In 1889 Sherman Thacher made the trip west in search of farmland. Instead, he started Thacher School, a school very much a part of the community to this day. William Thacher, Sherman’s brother, gathered some area tennis players and began a few minor competitions. From these humble beginnings, sprang The Ojai, the oldest amateur tennis event of its kind in the United States. The Ojai draws up to 30,000 spectators and is so large that it overtakes every public and many private courts in the Ojai Valley and beyond. Famous for its tea tents, the tournament challenges some of the top collegiate players in California and has offered locals and visitors an opportunity to see high caliber players like Billy Jean King, Arthur Ashe, Jimmy Connors, Michael Chang, Pete Sampras, Lindsay Davenport and other names that loom large in tennis.
Traditions are important to the life and lifestyle of Ojaians. When the Thomas Aquinas Church outgrew their quaint chapel on Ojai Avenue, it was purchased, repaired and now houses the Ojai Valley Museum.
With so much scenic beauty and a sense of place, it is little wonder that locals and visitors relish the opportunity to enjoy the great outdoors of the Ojai Valley. The Ojai Valley Trail runs for more than nine miles with a parallel path for horses. If you want to meet half the town, that is a good place to start. Bicyclists, walkers, joggers and those exercising pets from dogs to pigs can be seen on the trail.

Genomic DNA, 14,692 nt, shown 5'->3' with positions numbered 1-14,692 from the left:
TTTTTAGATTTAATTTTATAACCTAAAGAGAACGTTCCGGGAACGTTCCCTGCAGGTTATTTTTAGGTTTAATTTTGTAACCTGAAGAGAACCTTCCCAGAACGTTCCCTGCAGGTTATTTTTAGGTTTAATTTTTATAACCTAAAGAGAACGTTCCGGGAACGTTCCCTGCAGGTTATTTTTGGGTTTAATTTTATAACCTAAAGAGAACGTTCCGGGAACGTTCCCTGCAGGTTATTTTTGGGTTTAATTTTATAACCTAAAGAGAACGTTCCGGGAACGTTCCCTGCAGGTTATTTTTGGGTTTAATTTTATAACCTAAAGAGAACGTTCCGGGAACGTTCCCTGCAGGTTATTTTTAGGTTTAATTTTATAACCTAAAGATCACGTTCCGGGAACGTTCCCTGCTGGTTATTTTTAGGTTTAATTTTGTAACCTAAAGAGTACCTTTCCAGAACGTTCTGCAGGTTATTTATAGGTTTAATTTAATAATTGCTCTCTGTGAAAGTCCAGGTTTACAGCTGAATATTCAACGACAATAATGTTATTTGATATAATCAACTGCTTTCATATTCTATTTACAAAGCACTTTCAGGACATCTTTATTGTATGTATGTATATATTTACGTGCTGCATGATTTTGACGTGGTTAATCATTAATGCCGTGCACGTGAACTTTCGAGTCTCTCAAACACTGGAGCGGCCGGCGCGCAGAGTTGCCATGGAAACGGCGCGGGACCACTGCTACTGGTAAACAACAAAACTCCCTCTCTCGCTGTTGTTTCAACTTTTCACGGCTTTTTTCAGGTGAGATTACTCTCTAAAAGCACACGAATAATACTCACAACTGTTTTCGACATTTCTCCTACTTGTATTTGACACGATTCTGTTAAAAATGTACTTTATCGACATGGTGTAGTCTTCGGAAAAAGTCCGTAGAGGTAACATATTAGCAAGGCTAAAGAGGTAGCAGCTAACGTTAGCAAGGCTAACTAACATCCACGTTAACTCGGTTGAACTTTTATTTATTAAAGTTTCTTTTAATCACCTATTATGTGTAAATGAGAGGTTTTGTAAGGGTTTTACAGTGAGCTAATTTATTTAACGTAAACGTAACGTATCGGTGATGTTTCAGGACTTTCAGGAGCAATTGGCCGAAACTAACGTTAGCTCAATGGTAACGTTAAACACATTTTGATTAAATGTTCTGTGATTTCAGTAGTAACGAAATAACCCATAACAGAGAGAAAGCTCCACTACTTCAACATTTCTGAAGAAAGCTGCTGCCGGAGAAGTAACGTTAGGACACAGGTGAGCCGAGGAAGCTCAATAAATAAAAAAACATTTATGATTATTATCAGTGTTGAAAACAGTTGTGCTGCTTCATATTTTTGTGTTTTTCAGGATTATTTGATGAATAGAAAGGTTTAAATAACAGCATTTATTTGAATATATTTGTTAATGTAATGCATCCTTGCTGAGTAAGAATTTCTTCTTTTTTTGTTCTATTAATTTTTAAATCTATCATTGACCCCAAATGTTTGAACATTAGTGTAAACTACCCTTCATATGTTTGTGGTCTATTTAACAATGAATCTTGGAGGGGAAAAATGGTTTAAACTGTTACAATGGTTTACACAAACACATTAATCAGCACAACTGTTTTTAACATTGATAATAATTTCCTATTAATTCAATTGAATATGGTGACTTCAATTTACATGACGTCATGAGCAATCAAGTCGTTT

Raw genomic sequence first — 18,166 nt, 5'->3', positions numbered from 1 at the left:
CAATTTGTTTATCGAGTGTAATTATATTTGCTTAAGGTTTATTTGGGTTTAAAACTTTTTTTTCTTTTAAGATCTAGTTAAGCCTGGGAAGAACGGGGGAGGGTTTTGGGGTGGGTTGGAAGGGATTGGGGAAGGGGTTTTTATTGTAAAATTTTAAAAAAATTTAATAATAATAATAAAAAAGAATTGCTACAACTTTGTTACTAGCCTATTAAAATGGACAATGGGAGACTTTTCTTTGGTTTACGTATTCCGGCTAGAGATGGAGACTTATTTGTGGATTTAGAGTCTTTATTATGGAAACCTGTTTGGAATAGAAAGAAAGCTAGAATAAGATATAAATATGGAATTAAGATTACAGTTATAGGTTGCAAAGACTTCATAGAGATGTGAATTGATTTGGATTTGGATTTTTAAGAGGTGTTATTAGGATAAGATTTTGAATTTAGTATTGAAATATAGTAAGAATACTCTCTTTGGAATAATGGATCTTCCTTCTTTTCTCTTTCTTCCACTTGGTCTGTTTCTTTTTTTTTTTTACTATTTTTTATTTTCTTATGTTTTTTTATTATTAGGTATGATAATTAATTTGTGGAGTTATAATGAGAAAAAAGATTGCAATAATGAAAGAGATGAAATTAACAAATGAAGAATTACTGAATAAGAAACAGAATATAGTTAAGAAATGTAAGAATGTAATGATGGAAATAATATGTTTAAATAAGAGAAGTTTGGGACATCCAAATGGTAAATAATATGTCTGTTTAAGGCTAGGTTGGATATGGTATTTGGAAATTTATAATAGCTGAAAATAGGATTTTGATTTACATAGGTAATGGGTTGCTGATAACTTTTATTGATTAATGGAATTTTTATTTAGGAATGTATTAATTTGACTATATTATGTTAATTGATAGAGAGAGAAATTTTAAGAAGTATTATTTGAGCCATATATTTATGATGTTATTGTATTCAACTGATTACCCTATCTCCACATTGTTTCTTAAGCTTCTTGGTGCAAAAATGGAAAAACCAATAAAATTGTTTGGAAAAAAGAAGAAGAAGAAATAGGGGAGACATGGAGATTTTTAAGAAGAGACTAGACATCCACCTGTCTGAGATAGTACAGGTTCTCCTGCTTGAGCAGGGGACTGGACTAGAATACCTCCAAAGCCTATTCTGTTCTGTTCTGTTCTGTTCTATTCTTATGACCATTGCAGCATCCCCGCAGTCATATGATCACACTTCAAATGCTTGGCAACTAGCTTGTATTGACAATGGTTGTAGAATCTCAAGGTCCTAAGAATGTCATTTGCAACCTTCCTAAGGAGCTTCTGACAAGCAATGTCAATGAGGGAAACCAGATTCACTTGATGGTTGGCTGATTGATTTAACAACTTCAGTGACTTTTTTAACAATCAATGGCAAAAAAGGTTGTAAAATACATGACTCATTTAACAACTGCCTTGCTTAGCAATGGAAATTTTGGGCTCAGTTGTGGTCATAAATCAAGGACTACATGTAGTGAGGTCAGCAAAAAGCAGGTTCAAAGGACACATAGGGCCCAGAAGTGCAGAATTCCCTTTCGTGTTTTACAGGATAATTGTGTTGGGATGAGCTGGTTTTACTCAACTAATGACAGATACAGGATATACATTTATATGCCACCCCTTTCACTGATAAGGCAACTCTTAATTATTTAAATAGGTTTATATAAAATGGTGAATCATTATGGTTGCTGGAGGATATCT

Among the outdoor treasures are the many parks that dot the city. In the middle of town is the pride of Ojai: Libbey Park. There mighty oaks give shade to a playground for children, and there are plenty of paths and picnic areas. So loved are the majestic oaks that the public mourns their removal, and despite the fact that a couple were diseased, a local man actually chained himself to one a few years ago to protest its removal. In the end the trees were considered too dangerous and too close to the children’s play area to allow them to stand and they were removed after a public service.
has more than 400 campsites and lots of picnic areas.
Ojai nurtures its art and artists. The Ojai Center for the Arts, Summer Art Stroll, Ojai Studio Artists Tour and Art in the Park offer venues for an abundance of artistic expression. Numerous galleries show the work of local artists and those from afar. A work of art is displayed publicly in the Arcade Plaza, a newly redeveloped area behind the shopping Arcade where a bronze poppy fountain sends water flowing freely over its broad base. Art is even shown in City Hall where the Ojai Arts Commission rotates artwork every few months to feature a different artist.
Ojai’s reputation as a golfing paradise brings many to the city. The Ojai Valley Inn and Spa is listed as one of the top 25 golf resorts in North America. The course is as challenging as it is lovely. The Inn undertook renovations a few years ago to emerge more beautiful than ever including an already famous spa that is available to work out any kinks picked up on the award-winning golf course. Soule Park, a beautiful public course that delivers great value for the money along with spectacular views, is just past downtown on Ojai Avenue.